(Stuff I had even though I do not have my new supplies)
Each student paints a sheet of white paper using patterns of their own choosing.
Each painting is torn into 3 pieces.
A large sheet of white paper (from a roll) is placed on the floor and the torn pieces of each students' painting are placed around the outside edge.
Torn pieces are glued in place.
Students discuss the result and decide whether to add more paint or to cut and reposition the pieces of the collage.
As a collaborative group, the students work together to decide to add paint, cut and reposition, or cut and add more white paper to the piece. This process continues until the group is satisfied with the results.
So, what do we learn from this?
First, students learn that nothing is precious. There is always one student who does not want to rip his or her paper. That student always feels that they have created a painting worth keeping "as is". There are also always students who feel the piece is "done" before the group agrees to stop. They don't want to change the piece because they feel it is great "as is".By forcing the students to change their work repeatedly, they learn that nothing is so precious that it cannot be altered. By the end of the activity, students almost always feel that it is always possible to make changes to a piece of art without ruining the piece.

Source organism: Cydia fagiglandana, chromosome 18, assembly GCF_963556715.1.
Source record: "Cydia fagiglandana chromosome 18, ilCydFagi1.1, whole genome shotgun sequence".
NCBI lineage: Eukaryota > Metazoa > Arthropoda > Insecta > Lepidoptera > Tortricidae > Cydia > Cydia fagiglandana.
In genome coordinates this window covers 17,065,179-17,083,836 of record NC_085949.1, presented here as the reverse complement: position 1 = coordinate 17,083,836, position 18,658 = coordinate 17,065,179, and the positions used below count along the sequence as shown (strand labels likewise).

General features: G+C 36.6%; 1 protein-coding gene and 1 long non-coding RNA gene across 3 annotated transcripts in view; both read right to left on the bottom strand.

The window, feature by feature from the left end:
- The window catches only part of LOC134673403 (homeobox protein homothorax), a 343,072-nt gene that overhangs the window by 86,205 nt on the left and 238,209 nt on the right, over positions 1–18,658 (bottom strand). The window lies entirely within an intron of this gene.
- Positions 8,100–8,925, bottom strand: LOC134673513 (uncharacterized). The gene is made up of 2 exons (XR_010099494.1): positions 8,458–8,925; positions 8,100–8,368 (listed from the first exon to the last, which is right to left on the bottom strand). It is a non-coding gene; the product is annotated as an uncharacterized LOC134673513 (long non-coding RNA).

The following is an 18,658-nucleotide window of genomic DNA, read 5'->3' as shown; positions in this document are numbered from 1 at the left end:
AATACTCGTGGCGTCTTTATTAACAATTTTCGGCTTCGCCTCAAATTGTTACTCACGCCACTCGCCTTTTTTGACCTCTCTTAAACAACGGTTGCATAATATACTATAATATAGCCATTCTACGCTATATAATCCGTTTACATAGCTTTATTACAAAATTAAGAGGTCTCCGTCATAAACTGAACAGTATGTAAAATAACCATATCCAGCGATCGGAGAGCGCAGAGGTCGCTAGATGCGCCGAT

Second, the students learn to work as a group and respect the views of one another. They learn to listen to differing opinions and express their thoughts to the class. They learn to explain their reasoning to others in a way that makes their vision clear to the group.
Lastly, the students learn to see art in a new way. Many students in middle school have a very concrete view of what art can be. This activity allows students to explore the world of non-objective art in a non-threatening way. By working as a group, students are able to respond to shapes and patterns produced by others without feeling the overwhelming urge to make "something" from the marks. The collaborative nature of this activity helps students to remove the personal pressure they often feel to make art "right".
The results of this activity vary from year to year but I always enjoy reading the student responses to the process. There are always "ah-ha" moments where students start to comprehend the idea that art is part experience and part product. This realization is one that helps the students to loosen up a bit in the art room and realize that sometimes what you learn from the experience is more important than the final product.